Making this resource available online for free download is a great service. It would be wonderful to see future permutations of this resource take greater advantage of the benefits of the online environment. Hyperlinks to the websites of the organizations that produced the resources and the ability to sort resources by different categories (state, lesson content, etc.) according the user’s need, for example, would greatly enhance the utility of this resource.

The editors name the target audience for this work as “those who are interested in engaging youth in ethnographic and oral history techniques, in stimulating hands-on, experiential learning, in place-based education, in engaging community cultural specialists and indigenous educators and incorporating a broad view of the expressive arts in their curriculum or programming, and in incorporating tangible and intangible traditional culture in their teaching and curriculum” (p. 9). At the start of the preface they specifically mention teachers as well as folklife specialists. The primary audience, however, appears to be these trained folklife specialists, and Paddy Bowman’s article provides an excellent orientation to the topic for that group.

All folklorists could benefit from becoming familiar with this resource. For folklorists involved in public sector work, this handbook provides a quick reference guide to some other initiatives and helpful comparative examples of local and regionally specific programs. For folklorists not engaged in the public sector, this provides a rich overview of work happening outside the academy and an excellent array of examples for those hoping to become involved in the public sector. The resources with academic standards and lesson plans, in particular, are valuable introductions for folklorists without K-12 teaching experience.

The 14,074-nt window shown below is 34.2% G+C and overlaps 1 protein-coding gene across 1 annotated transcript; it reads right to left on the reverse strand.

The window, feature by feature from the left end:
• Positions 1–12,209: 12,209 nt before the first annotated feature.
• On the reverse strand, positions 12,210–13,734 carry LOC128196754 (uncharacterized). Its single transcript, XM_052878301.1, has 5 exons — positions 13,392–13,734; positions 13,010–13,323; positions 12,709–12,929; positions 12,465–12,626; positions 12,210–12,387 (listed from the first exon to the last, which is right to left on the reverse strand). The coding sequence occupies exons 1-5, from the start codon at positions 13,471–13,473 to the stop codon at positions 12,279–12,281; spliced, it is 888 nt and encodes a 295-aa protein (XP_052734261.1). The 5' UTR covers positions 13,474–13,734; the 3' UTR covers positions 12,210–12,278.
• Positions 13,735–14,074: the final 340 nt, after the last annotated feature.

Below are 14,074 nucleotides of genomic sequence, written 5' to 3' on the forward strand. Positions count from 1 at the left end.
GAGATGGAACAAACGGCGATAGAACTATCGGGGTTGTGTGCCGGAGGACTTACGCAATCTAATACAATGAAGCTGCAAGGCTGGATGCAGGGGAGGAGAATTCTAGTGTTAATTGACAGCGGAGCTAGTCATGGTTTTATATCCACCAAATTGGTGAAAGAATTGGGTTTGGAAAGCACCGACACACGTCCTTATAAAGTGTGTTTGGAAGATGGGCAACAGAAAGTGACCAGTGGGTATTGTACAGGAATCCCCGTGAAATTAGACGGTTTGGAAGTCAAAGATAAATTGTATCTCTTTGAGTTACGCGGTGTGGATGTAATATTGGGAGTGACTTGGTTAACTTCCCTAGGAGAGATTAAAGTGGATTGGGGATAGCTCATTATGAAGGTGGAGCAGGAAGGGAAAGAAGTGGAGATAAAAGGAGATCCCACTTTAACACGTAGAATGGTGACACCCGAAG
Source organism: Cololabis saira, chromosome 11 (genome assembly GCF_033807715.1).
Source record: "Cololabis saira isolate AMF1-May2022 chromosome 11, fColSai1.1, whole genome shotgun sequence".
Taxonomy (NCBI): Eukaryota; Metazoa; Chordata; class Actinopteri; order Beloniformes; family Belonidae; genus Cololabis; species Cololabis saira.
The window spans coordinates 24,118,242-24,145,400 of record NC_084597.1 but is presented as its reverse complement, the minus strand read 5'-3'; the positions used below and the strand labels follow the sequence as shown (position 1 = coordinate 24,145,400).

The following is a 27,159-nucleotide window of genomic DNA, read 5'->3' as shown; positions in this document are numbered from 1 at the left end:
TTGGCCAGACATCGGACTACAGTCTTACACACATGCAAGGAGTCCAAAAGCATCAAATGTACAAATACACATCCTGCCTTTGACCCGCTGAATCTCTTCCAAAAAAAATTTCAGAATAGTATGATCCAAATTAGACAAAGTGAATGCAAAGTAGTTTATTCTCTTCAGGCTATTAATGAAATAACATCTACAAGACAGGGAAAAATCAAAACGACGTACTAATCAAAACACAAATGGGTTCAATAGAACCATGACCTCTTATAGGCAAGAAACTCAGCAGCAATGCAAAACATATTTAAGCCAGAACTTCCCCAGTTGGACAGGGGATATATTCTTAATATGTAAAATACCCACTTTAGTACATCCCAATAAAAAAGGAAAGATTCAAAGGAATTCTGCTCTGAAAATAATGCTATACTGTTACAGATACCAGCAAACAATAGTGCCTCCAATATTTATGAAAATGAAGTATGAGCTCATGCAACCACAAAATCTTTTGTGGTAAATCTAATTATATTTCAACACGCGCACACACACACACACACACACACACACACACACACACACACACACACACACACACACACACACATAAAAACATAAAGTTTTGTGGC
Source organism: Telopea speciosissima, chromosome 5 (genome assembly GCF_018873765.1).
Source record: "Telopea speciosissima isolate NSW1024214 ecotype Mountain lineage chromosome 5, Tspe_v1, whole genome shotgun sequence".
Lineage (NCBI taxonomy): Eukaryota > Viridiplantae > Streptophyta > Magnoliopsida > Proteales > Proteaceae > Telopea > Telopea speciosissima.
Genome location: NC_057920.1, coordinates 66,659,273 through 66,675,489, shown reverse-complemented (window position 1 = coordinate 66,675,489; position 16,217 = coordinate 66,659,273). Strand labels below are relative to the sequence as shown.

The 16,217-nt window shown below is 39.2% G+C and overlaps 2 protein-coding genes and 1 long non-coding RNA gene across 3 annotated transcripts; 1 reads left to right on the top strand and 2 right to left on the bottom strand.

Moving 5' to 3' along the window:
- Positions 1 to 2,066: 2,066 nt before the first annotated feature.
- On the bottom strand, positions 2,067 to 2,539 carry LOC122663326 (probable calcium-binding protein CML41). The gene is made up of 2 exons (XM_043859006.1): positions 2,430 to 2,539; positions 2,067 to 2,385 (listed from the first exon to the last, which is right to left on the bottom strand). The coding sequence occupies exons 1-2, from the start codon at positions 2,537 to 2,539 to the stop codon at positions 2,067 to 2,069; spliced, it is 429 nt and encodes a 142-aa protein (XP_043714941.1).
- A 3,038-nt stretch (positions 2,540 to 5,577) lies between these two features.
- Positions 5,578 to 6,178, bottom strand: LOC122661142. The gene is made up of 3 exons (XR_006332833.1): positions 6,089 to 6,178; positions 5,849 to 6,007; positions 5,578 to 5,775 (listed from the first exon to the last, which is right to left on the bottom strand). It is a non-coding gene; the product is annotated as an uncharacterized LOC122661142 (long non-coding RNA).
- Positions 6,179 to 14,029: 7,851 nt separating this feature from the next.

Museum educators and curators are another potential audience for this handbook. The agency contact information and educational models included here could serve as valuable starting points for museum staff members interested in creating jointly curated exhibits, expanding public programming, or engaging in other collaborative endeavors with folk artists or institutions focused on local traditions and arts. Additionally, the samples included may provide inspiration for ways to link programming, exhibit content, and informal education with K-12 curriculum.

Of course there is much here, too, for K-12 educators. A specific introduction to provide them with basic information about folk arts, details about the benefits of including folk arts in the curriculum, and highlights of the important concepts and tools contained in these resources would go far toward enhancing the handbook’s value for those trained in K-12 educational methods. Explanations of featured resources such as TAPnet would expedite the process of helping teachers locate information for their state and local folk and traditional arts programs. (This need has only increased now that TAPnet is no longer available – a change that emphasizes the challenge of keeping such an expansive handbook up to date.) Without such orienting materials, this rich resource runs the risk of becoming a valuable yet untapped tool for teachers whose preparation and teaching time is already stretched far too thin. As the editors note, evaluation of folk arts in education still needs further development, which would seem to be an excellent opportunity for expanded dialogue and collaboration among folklorists and K-12 educators. Certainly such conversations would further the goals of all involved in this initiative.

I look forward to seeing how this resource continues to develop and take advantage of technological tools to increase its applications and flexibility. As a former public school teacher and curriculum writer, I rejoice in this resource and commend those involved in its compilation. I wish such materials had been available to me when I was still teaching full time, and I will be sharing this with the teachers I know.

Suzanne Godby Ingalsbe is a Ph.D. candidate in the Department of Folklore and Ethnomusicology at Indiana University with a minor in museum studies. Her research focuses on the display of religious material culture in houses of worship and museums. She is currently the Program Assistant for the Smithsonian Institution Summer Institute in Museum Anthropology (SIMA), and she taught junior and senior high school band and choir for five years and general music in grades 3 -5 for one year prior to beginning her graduate studies in folklore.